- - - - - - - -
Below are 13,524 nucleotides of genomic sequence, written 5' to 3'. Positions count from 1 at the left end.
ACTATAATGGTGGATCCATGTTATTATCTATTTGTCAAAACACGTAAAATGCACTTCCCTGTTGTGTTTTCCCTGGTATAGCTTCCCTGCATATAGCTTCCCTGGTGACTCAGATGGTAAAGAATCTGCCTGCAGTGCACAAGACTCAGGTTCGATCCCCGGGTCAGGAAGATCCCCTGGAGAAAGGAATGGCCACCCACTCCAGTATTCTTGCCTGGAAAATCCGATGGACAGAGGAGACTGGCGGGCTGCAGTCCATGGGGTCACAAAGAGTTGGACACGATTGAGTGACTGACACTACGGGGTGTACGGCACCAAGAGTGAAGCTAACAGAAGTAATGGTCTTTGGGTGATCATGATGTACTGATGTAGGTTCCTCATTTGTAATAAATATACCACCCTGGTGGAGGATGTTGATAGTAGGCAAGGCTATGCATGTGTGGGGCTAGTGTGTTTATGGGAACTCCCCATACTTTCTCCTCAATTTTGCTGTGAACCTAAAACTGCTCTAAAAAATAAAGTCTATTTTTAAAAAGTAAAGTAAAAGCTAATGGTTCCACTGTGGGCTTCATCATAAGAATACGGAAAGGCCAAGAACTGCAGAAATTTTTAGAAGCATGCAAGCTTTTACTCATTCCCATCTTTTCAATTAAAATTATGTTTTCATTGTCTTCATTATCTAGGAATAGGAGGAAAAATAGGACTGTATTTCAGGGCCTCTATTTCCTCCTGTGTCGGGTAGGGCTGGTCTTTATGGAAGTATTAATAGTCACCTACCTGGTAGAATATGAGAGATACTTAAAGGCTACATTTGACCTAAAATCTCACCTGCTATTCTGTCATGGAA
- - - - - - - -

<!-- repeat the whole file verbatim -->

Below are 13,524 nucleotides of genomic sequence, written 5' to 3'. Positions count from 1 at the left end.
ACTATAATGGTGGATCCATGTTATTATCTATTTGTCAAAACACGTAAAATGCACTTCCCTGTTGTGTTTTCCCTGGTATAGCTTCCCTGCATATAGCTTCCCTGGTGACTCAGATGGTAAAGAATCTGCCTGCAGTGCACAAGACTCAGGTTCGATCCCCGGGTCAGGAAGATCCCCTGGAGAAAGGAATGGCCACCCACTCCAGTATTCTTGCCTGGAAAATCCGATGGACAGAGGAGACTGGCGGGCTGCAGTCCATGGGGTCACAAAGAGTTGGACACGATTGAGTGACTGACACTACGGGGTGTACGGCACCAAGAGTGAAGCTAACAGAAGTAATGGTCTTTGGGTGATCATGATGTACTGATGTAGGTTCCTCATTTGTAATAAATATACCACCCTGGTGGAGGATGTTGATAGTAGGCAAGGCTATGCATGTGTGGGGCTAGTGTGTTTATGGGAACTCCCCATACTTTCTCCTCAATTTTGCTGTGAACCTAAAACTGCTCTAAAAAATAAAGTCTATTTTTAAAAAGTAAAGTAAAAGCTAATGGTTCCACTGTGGGCTTCATCATAAGAATACGGAAAGGCCAAGAACTGCAGAAATTTTTAGAAGCATGCAAGCTTTTACTCATTCCCATCTTTTCAATTAAAATTATGTTTTCATTGTCTTCATTATCTAGGAATAGGAGGAAAAATAGGACTGTATTTCAGGGCCTCTATTTCCTCCTGTGTCGGGTAGGGCTGGTCTTTATGGAAGTATTAATAGTCACCTACCTGGTAGAATATGAGAGATACTTAAAGGCTACATTTGACCTAAAATCTCACCTGCTATTCTGTCATGGAA